PIAC advocates more infrastructure for schools

The Public Interest and Accountability Committee (PIAC) has expressed concern about the infrastructural development in Senior High Schools (SHSs) in the Northern, Upper East and Upper West Regions.

They have therefore called on government to expand their facilities to cater for the teeming number of students.

Dr Thomas Kojo Stephens, Vice Chairman of PIAC who disclosed this at a Town Hall Meeting organised by PIAC in the Kassena – Nankana Municipality of the Upper East Region, said when PIAC visited some schools in the regions, it realised the need for government to concentrate and improve infrastructure.

He noted “PIAC has expressed concern that while it is good to provide them with the supplies, the books, food etcetera, it is important that you also pay attention to the infrastructural development, in terms of the dormitories, dining halls etc.”

He said “when we went to a places like Bunkurugu, we realised that the dining hall, and the dormitory facilities were woefully lacking,” and indicated that headmasters of various schools visited, relied on monies from second and third year students to run their schools until government released funds.

“So their concern is that when SHS one and SHS two becomes free, and government funds are not yet disbursed, what are they going to rely on during those difficult periods. Those are all concerns that have been coming up as we engage in our project inspections,” Dr Stephens said.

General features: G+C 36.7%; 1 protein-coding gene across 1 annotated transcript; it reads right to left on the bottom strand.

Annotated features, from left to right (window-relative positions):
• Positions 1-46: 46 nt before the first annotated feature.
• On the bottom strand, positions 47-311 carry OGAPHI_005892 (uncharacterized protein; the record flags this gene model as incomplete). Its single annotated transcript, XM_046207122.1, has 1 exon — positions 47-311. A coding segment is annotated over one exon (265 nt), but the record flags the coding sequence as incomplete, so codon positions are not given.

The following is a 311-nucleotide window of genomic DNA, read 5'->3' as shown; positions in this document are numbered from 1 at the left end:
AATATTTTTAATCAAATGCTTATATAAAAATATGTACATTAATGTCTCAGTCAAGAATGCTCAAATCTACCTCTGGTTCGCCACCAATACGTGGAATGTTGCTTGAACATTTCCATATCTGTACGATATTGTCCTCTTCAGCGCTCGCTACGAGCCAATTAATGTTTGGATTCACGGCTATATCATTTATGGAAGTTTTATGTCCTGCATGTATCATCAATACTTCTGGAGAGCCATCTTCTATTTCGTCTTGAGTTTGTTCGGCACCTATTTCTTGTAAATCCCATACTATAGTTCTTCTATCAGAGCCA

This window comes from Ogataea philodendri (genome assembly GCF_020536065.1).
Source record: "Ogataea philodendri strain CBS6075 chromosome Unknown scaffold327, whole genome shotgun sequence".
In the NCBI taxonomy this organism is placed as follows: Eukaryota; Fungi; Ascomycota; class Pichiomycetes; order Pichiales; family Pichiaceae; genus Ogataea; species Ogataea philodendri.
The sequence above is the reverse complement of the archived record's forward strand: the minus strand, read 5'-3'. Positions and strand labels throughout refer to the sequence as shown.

The Vice Chairman said PIAC during its inspection also realised that there were lots of shoddy works done in terms of six classroom blocks they inspected, “so we have not really gotten a lot of value for money in terms of the classroom projects that we inspected.”

He said there were cost overruns in terms of project execution, especially road construction, mainly because government was unable to pay constructors on time and so the budgeted amount for projects after completion were usually “ballooned, and that is one area where we have lost a lot of revenue.”

He said PIAC would work with the Economic and Organised Crime Office (EOCO) and Office of the Special Prosecutor to ensure that people who misappropriated funds were prosecuted, and hinted that some cases had already been referred to the Auditor General for further investigations.

Mr Affail Monney, President of the Ghana Journalists Association (GJA) and member of PIAC, said the GJA’s role as member of PIAC was not only to heighten the accountability dimension, but to put the activities of PIAC in the public domain.

“The people ought to know how their resources are spent, the people ought to make contributions on how to govern the oil sector to ensure that every Ghanaian benefit from our own resources,” he said, and emphasised that “members of PIAC do not know it all, they are not repository of wisdom.”

Mr Monney said no institution could play accountability role better than the media, “we have what it takes, we are not shackled by any law, we are not feted by anything, we say things as they are, and we exercise over sight responsibility over the key players including government.”

Mr Rockson Ayine Bukari, the Upper East Regional Minister, commended members of PIAC for fulfilling one of its important mandates of providing space and platform for the public to debate the spending, management and use of petroleum revenues against national development priorities.

He called on community leaders and members to take keen interest in projects, and work with implementers to take on their concerns, adding that Town Hall Meetings were avenues to seek stakeholders’ contributions  as active citizens so that PIAC could advocate on their behalf.

Source: GNA

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